Back in July, during an investor call where Novartis execs ran through an upbeat assessment of their Q2 performance, CEO Vas Narasimhan and development chief John Tsai were pressed to predict which of the two looming Phase III readouts — involving cardio drug Entresto and asthma therapy fevipiprant, respectively — had a higher likelihood of success. Tsai gave the PARAGON-HF study with Entresto minimally better odds, but Narasimhan emphasized that their strategy of giving fevipiprant to more severe patients gave them confidence.

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David Liu, Liu Group

David Liu un­veils newest ad­vance­ment in CRISPR tech: Prime edit­ing

The researcher behind base-editing is out with what some scientists are hailing as the biggest advancement in CRISPR technology since that 2016 breakthrough: “prime editing.” The new molecular gadget is capable of erasing any base pair and stenciling in another and cutting or adding long segments of DNA without breaking both strands of the helix.

David Liu, base editing pioneer and founder of Beam Therapeutics, published the findings in Nature alongside Andrew Anzalone. They estimated that the breakthrough “in principle” puts 89% of human diseases in purview — although experts cautioned that human therapies were a long way off.

UP­DAT­ED: The FDA sets a reg­u­la­to­ry speed record, pro­vid­ing a snap OK for Ver­tex's break­through triplet for cys­tic fi­bro­sis

The FDA has approved Vertex’s new triplet for cystic fibrosis at a record-setting speed.

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Bhaskar Chaudhuri. Frazier Healthcare Partners

Fra­zier Health­care Part­ner­s' der­ma­tol­ogy up­start at­tracts a mar­quee syn­di­cate, $94M+ for 'in-be­tween' top­i­cal drug

For the past three years Frazier Healthcare Partners’ Bhaskar Chaudhuri has been carefully and quietly grooming Arcutis Therapeutics, a new dermatology play he co-founded to deliver topical formulations of well-known drugs. Now that the biotech is poised to enter Phase III, he’s being joined by a marquee syndicate for its $94.5 million Series C.

HBM Healthcare Investments, Vivo Capital, BlackRock, Omega Funds, Pivotal BioVentures, and Goldman Sachs jumped on board, joining Bain Capital Life Sciences, OrbiMed and RA Capital Management in backing Arcutis’ lead topical cream for plaque psoriasis.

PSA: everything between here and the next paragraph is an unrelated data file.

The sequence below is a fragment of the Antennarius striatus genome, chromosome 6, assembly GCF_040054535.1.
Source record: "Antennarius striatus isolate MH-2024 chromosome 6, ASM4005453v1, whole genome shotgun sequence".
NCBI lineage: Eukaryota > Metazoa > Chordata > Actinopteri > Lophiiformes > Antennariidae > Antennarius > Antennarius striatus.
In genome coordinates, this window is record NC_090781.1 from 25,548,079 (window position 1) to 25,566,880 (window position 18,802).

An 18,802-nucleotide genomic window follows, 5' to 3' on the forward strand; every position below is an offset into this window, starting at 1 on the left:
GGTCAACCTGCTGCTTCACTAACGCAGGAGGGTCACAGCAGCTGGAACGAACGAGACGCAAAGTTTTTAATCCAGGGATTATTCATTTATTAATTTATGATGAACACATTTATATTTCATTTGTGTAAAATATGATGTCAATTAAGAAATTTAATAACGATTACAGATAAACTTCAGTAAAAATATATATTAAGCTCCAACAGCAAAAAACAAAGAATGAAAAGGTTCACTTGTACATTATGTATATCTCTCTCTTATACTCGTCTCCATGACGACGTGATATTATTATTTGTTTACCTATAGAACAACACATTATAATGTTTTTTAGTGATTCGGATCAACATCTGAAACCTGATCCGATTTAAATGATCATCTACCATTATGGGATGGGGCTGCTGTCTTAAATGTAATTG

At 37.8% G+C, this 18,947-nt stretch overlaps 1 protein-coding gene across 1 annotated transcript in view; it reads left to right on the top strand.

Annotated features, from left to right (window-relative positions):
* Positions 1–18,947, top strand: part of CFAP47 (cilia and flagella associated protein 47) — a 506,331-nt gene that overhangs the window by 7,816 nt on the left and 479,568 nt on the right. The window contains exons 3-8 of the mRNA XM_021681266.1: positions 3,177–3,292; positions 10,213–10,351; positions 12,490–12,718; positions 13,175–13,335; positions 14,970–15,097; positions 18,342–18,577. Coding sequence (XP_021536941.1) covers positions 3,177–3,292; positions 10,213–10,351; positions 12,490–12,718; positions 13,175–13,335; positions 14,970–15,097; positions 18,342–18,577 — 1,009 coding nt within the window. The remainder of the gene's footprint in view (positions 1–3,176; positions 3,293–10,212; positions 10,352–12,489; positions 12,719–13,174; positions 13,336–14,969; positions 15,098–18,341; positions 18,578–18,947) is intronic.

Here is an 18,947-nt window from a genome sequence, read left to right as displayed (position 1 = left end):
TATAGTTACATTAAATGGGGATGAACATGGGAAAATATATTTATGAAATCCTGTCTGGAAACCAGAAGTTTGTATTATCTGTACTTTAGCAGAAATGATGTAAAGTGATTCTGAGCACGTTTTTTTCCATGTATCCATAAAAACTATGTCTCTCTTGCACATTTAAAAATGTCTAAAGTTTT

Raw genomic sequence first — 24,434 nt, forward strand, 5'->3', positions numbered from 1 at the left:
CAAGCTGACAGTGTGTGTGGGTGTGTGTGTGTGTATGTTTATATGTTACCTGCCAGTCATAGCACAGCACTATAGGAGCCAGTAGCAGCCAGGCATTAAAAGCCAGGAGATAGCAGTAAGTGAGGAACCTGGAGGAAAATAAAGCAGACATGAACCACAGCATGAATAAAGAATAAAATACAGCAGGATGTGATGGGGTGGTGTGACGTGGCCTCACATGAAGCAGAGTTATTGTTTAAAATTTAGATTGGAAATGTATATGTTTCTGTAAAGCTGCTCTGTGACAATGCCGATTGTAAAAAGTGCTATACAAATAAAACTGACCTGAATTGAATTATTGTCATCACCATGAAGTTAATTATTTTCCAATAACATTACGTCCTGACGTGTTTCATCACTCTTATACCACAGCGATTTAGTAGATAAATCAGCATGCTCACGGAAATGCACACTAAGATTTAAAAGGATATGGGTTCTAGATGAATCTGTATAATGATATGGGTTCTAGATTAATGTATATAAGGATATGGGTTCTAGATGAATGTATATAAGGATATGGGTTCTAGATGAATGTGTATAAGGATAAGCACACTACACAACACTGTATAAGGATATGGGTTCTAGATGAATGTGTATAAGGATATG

A new com­pa­ny en­ters the Tec­fidera fight, of­fer­ing to kill two birds

The remedy for the most common side effect for one of the most common multiple sclerosis drugs is simple: aspirin.

Taking aspirin with Biogen’s Tecfidera will reduce the flush, a sometimes painful form of red skin irritation, many patients experiences. The problem is that the aspirin has to be taken at least 30 minutes before Tecfidera, turning a simple twice-a-day, one-dose oral drug into a staggered two-drug regimen.

UP­DAT­ED: Bris­tol-My­ers makes Op­di­vo pitch for front­line lung can­cer with open la­bel PhI­II study

Despite a head start, when Bristol-Myers Squibb and its pioneering checkpoint inhibitor Opdivo suffered a key lung cancer setback in 2016, they found themselves relegated to the backseat as Merck’s Keytruda seized the wheel on the road to immunotherapy stardom. Bristol-Myers has since suffered blow after blow in its quest to take a big slice of the lucrative market, peppered with some small successes. On Tuesday, the New Jersey drugmaker touted positive data from a Phase III open-label study in a bid to carve itself a piece of the frontline lung cancer market.

Take­da tees up $420M deal for celi­ac an­ti­dote, con­tin­u­ing R&D re­fo­cus

Sometime in the 1st century AD, a patient presented to Arataeus looking like a varicose ghost. He was “emaciated and atrophied, pale, feeble and incapable of performing any of his accustomed works,” the Greek physician wrote, with hollow temples and huge veins running all over his body.

A dysfunctional digestive system, Arataeus concluded – an imbalance he attributed to a “heat” deficiency in a system he and other Greeks regarded as functioning similarly to an oven – and coined a term: coeliac disease, after the Greek word for abdomen.

IM­brave150: Roche’s reg­u­la­to­ry crew plans a glob­al roll­out of Tecen­triq com­bo for liv­er can­cer as PhI­II scores a hit

Just weeks after Bristol-Myers Squibb defended its failed pivotal study pitting Opdivo against Nexavar in liver cancer, Roche says it’s beat the frontline challenge with a combination of their PD-L1 Tecentriq with Avastin. And now they’re rolling their regulatory teams in the US, Europe and China in search of a new approval — badly needed to boost a trailing franchise effort.
Given their breakthrough and Big Pharma status as well as the use of two approved drugs, FDA approval may well prove to be something of a formality. And the Chinese have been clear that they want new drugs for liver cancer, where lethal disease rates are particularly high.
Researchers at their big biotech sub, Genentech, say that the combo beat Bayer’s Nexavar on both progression-free survival as well as overall survival — the first advance in this field in more than a decade. We won’t get the breakdown in months of life gained, but it’s a big win for Roche, which has lagged far, far behind Keytruda and Opdivo, the dominant PD-1s that have captured the bulk of the checkpoint market so far.
Researchers recruited hepatocellular carcinoma — the most common form of liver cancer — patients for the IMbrave150 study who weren’t eligible for surgery ahead of any systemic treatment of the disease.
Roche has a fairly low bar to beat, with modest survival benefit for Nexavar, approved for this indication 12 years ago. But they also plan to offer a combo therapy that could have significantly less toxicity, offering patients a much easier treatment regimen.
Cowen’s Steven Scala recently sized up the importance of IMbrave150, noting: